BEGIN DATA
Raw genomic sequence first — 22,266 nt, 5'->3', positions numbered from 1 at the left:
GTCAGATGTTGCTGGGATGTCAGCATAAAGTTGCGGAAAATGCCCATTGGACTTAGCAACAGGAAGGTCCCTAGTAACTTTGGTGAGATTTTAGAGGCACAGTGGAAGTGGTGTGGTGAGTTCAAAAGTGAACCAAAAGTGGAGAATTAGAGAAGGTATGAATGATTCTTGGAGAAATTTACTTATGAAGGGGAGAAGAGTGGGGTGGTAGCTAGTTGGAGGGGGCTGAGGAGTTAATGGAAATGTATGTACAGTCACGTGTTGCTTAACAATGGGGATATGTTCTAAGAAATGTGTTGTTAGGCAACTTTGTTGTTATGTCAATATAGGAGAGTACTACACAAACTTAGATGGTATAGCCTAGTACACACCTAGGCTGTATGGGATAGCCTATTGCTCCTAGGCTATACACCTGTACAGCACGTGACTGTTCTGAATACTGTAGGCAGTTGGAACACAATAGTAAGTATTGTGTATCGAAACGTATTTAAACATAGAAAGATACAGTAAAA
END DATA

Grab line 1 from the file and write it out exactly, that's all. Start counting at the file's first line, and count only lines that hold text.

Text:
Raw genomic sequence first — 22,266 nt, 5'->3', positions numbered from 1 at the left: